Ghana on Wednesday became the first country to approve the use of the R21/Matrix-M malaria vaccine developed by Oxford University.
The vaccine, which studies indicate is far more effective than any previously approved for human use, has been described as a “world-changer” by the scientists who created it.
R21 is actually the second malaria vaccine to be approved by the World Health Organization (W.H.O.). The first was a product called Mosquirix, developed by British pharmaceutical titan GSK. It has already been administered to over a million children in Africa, but deployment was stalled by a lack of funding and the relatively high cost of each complete inoculation which requires four doses of the vaccine per patient.
GSK plans to produce 15 million doses per year of each vaccine, but W.H.O. plans to inoculate at least 25 million African children, a goal that would require 100 million doses of Mosquirix at four doses per child.
W.H.O. issued a report last month that credited Mosquirix with reducing child mortality from all causes by about ten percent in areas where it has been deployed.
Oxford’s initial trials showed R21 is more effective than Mosquirix – up to 80 percent, versus 60 percent for the GSK product – and the cost per patient is lower, with only a single booster shot required. Oxford has a deal with the Serum Institute of India (SII) to manufacture at least 100 million doses a year, and SII said it could double that production if needed.
“The vaccine has been approved for use in children aged 5-36 months, the age group at highest risk of death from malaria. It is hoped that this first crucial step will enable the vaccine to help Ghanaian and African children to effectively combat malaria,” Oxford University said when announcing Ghana’s approval.
Professor Adrian Hill, director of Oxford’s Jenner Institute, said R21 was the “culmination of 30 years of malaria vaccine research at Oxford with the design and provision of a high efficacy vaccine that can be supplied at adequate scale to the countries who need it most.”
Hill told Reuters on Friday that R21 was the first major vaccine to be approved by an African country ahead of the richer nations in the West and Asia.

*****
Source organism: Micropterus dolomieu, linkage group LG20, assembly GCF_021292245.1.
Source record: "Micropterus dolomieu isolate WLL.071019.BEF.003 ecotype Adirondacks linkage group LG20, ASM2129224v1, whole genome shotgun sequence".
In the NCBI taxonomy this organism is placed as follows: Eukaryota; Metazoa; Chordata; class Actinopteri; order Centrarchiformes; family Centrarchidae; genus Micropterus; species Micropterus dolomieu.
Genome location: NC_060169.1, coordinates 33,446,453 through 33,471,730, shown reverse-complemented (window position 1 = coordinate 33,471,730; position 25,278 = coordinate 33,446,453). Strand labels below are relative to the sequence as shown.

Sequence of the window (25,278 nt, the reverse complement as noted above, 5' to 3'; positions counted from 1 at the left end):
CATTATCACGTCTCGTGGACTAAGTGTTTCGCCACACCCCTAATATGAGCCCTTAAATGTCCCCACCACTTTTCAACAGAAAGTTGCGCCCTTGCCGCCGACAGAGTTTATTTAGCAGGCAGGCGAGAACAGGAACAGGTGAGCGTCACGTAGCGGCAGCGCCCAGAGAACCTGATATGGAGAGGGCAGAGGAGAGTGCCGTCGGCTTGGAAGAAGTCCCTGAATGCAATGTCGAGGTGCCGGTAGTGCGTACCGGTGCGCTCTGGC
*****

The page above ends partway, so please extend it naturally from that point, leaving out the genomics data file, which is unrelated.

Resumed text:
“Particularly since [the Wuhan coronavirus pandemic], African regulators have been taking a much more proactive stance, they’ve been saying … we don’t want to be last in the queue,” Hill said.
The scientific community worldwide has labored for a century to create an effective vaccine against malaria, which kills an estimated 600,000 victims per year, mostly children in sub-Saharan Africa. According to W.H.O., Ghana suffered about 5.3 million malaria infections and 12,500 deaths in 2021.
W.H.O. set the goal of creating a vaccine that is at least 75 percent effective in children, a threshold R21 clears according to trials conducted in Burkina Faso last year. A large Phase III trial is currently underway in Burkina Faso, Kenya, Mali, and Tanzania.
Delese Darko, CEO of the Ghanaian Food and Drugs Authority (FDA), said the vaccine rollout would be supervised by her country’s health service, malaria program, and immunization authority, the Expanded Program on Immunization (EPI). Darko did not provide a timetable for the rollout.
Reuters noted that Ghana normally relies on international organizations for vaccine funding, and those organizations are generally reluctant to provide funding until W.H.O. approves a new product. However, Ghanaian Managing Director of Vaccine Markets Dr. Derrick Sim said his government might have enough money to finance R21 distribution on its own, especially if SII can meet its pricing objective of less than $3 per shot.
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